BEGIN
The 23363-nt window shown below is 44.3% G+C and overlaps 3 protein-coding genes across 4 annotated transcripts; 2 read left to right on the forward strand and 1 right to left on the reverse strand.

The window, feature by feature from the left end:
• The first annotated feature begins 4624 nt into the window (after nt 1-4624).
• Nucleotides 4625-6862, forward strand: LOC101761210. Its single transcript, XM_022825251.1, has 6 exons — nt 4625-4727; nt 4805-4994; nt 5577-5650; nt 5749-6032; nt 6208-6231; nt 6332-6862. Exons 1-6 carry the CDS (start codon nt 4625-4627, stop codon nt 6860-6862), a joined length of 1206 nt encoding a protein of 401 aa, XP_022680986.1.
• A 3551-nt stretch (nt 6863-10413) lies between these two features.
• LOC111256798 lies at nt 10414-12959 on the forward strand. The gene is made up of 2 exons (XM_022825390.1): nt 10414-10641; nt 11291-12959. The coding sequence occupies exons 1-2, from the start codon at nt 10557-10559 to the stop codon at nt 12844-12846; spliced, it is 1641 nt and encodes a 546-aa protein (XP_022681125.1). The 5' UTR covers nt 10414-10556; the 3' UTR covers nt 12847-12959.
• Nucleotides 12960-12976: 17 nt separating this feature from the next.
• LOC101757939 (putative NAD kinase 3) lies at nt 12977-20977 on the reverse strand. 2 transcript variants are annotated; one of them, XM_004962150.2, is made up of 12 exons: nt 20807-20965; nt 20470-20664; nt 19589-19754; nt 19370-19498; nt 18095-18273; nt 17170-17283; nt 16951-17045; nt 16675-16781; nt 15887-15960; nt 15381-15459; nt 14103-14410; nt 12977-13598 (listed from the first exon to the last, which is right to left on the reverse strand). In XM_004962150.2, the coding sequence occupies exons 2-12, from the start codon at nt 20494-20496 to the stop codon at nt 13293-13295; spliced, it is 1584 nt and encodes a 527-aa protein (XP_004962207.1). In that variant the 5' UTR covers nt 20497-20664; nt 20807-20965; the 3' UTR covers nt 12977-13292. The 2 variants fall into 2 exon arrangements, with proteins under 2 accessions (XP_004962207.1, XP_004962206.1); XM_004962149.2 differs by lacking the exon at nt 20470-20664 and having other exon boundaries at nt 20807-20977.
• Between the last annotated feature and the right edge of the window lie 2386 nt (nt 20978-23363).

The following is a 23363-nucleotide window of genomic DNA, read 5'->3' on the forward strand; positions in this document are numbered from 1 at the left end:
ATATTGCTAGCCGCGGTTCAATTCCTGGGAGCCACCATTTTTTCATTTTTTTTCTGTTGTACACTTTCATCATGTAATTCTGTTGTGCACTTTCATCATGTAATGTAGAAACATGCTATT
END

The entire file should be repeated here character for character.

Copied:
The 23363-nt window shown below is 44.3% G+C and overlaps 3 protein-coding genes across 4 annotated transcripts; 2 read left to right on the forward strand and 1 right to left on the reverse strand.

The window, feature by feature from the left end:
• The first annotated feature begins 4624 nt into the window (after nt 1-4624).
• Nucleotides 4625-6862, forward strand: LOC101761210. Its single transcript, XM_022825251.1, has 6 exons — nt 4625-4727; nt 4805-4994; nt 5577-5650; nt 5749-6032; nt 6208-6231; nt 6332-6862. Exons 1-6 carry the CDS (start codon nt 4625-4627, stop codon nt 6860-6862), a joined length of 1206 nt encoding a protein of 401 aa, XP_022680986.1.
• A 3551-nt stretch (nt 6863-10413) lies between these two features.
• LOC111256798 lies at nt 10414-12959 on the forward strand. The gene is made up of 2 exons (XM_022825390.1): nt 10414-10641; nt 11291-12959. The coding sequence occupies exons 1-2, from the start codon at nt 10557-10559 to the stop codon at nt 12844-12846; spliced, it is 1641 nt and encodes a 546-aa protein (XP_022681125.1). The 5' UTR covers nt 10414-10556; the 3' UTR covers nt 12847-12959.
• Nucleotides 12960-12976: 17 nt separating this feature from the next.
• LOC101757939 (putative NAD kinase 3) lies at nt 12977-20977 on the reverse strand. 2 transcript variants are annotated; one of them, XM_004962150.2, is made up of 12 exons: nt 20807-20965; nt 20470-20664; nt 19589-19754; nt 19370-19498; nt 18095-18273; nt 17170-17283; nt 16951-17045; nt 16675-16781; nt 15887-15960; nt 15381-15459; nt 14103-14410; nt 12977-13598 (listed from the first exon to the last, which is right to left on the reverse strand). In XM_004962150.2, the coding sequence occupies exons 2-12, from the start codon at nt 20494-20496 to the stop codon at nt 13293-13295; spliced, it is 1584 nt and encodes a 527-aa protein (XP_004962207.1). In that variant the 5' UTR covers nt 20497-20664; nt 20807-20965; the 3' UTR covers nt 12977-13292. The 2 variants fall into 2 exon arrangements, with proteins under 2 accessions (XP_004962207.1, XP_004962206.1); XM_004962149.2 differs by lacking the exon at nt 20470-20664 and having other exon boundaries at nt 20807-20977.
• Between the last annotated feature and the right edge of the window lie 2386 nt (nt 20978-23363).

The following is a 23363-nucleotide window of genomic DNA, read 5'->3' on the forward strand; positions in this document are numbered from 1 at the left end:
ATATTGCTAGCCGCGGTTCAATTCCTGGGAGCCACCATTTTTTCATTTTTTTTCTGTTGTACACTTTCATCATGTAATTCTGTTGTGCACTTTCATCATGTAATGTAGAAACATGCTATT